Here’s an example for how Micronotes technology might work. Let’s say you’re a customer of ABC Bank and you’ve been incurring a bunch of auto-repair or rental-car expenses over a period of a few months. When you go online to do your banking at abcbank.com, ABC Bank might present you with a dialog box that asks, “Are you thinking about buying a new car?” After answering yes or no, a few more follow up questions push the conversation further, ultimately leading to a personalized offer. The process takes an average of about 18 seconds.
“What we do is interview consumers and then, based on their responses, give them exactly what they need in terms of products,” Kinkead explains. “It’s all driven by what the customer says during that 18-second interaction we have with them.”
“If you tell us you aren’t planning to buy a car anytime soon, why bother splashing an ad for car loans in front of you?” Kinkead asks incredulously. “Instead, we’re going to say, ‘okay, we understand.’ Then we ask you different questions. ‘Are you making a payment on an existing auto loan at another financial institution? You are? Well, we may be able to save you some money.’”
The ultimate objective, Kinkead says, is to turn these two- and three question interviews into “conversations that are relevant to consumers, that have something to do with their needs and their lives.”
And, as a bonus, people will learn more about the range of services and solutions offered by their financial provider.
The conversation doesn’t end with the online Q&A, by the way. Once someone accepts a lead or offer, Micronotes automatically routes it to a product expert within the financial institution for more direct and personal follow-up. Leads also are cataloged in an archive that can be accessed and examined later. A campaign summary provides an overall view of a particular campaign’s performance to date.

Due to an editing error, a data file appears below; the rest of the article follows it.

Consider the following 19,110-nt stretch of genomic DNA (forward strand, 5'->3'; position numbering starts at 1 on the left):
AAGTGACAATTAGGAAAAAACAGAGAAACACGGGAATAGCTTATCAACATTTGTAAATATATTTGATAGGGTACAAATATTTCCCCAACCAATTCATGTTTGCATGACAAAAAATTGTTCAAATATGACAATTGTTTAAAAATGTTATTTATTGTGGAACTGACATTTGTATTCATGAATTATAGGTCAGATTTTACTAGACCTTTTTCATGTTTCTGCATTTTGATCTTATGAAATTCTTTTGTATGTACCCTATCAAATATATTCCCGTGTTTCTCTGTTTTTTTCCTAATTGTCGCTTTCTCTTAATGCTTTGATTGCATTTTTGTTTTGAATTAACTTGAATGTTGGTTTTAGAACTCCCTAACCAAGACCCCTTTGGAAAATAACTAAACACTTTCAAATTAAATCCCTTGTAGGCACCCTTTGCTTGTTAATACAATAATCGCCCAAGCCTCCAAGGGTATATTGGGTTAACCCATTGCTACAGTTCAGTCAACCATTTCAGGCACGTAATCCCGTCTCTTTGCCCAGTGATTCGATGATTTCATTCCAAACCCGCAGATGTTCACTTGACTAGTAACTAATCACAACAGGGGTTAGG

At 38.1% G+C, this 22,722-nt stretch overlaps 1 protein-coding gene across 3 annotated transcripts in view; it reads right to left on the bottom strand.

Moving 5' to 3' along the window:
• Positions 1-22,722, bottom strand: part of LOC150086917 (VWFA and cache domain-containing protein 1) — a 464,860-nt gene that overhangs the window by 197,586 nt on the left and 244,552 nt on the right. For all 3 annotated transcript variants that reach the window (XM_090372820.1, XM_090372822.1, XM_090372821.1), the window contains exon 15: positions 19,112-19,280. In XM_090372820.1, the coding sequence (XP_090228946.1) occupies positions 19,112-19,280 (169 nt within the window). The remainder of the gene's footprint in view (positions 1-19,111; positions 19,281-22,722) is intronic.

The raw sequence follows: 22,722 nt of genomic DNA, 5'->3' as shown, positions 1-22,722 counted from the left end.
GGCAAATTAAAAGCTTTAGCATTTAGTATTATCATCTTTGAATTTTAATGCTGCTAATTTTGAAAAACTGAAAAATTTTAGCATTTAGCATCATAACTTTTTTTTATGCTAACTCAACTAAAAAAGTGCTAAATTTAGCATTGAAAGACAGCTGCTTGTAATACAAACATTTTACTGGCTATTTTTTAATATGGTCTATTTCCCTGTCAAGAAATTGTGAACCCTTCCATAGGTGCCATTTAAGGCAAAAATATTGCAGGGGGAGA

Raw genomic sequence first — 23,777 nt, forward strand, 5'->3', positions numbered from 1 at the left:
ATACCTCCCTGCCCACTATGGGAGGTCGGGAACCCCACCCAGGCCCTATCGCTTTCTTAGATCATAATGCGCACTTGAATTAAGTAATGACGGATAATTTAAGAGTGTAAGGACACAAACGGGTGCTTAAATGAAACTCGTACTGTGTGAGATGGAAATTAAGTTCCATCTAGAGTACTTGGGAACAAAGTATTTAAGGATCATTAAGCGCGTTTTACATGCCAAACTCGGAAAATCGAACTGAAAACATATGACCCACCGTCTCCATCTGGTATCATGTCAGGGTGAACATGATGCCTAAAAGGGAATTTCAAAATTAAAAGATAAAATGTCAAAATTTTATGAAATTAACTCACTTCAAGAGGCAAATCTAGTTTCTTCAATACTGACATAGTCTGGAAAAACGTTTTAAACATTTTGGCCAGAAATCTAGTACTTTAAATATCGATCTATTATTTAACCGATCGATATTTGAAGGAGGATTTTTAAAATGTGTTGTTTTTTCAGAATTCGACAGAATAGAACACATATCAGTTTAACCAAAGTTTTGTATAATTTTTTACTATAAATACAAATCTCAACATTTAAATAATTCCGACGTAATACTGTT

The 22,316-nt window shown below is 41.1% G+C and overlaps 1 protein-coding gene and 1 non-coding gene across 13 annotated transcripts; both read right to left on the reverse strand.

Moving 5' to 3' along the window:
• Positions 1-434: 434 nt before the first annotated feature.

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Deepen Relationships and Drive Down Attrition Rates
Micronotes co-founder and COO Christian Klacko says engagement rates with the surveys average between 8% and 10%. 50% of those opt to proceed with an offer, with 15% to 20% eventually converting into actual sales.
Kinkead points out that although the average consumer has seven financial products in their portfolios, most banks and credit unions own only 2.1 of them. Kinkead believes Micronotes can help them boost that number to 2.4 products per customer.
It may sound like a modest gain, but Kinkead says there are incremental gains with respect to loyalty and attrition.
“Once you deepen the relationship with a consumer, the probability of him or her leaving your financial institution for a competitor diminishes,” he says. “It’s a return that compounds with each successive product you own.”
Kinkead describes the implementation of Micronotes Q&A cross-selling solution as “really easy.”
“You don’t need to worry about core integration, and you won’t need to contact your online banking provider,” he says. “We basically insert just our interview widget where the financial institution normally would put an ad — right in their online banking platform.”
Kinkead says Micronotes will soon be expanding its technology into the ATM and mobile spaces as well, which should yield some more interesting opportunities to cross-sell banking services to consumers.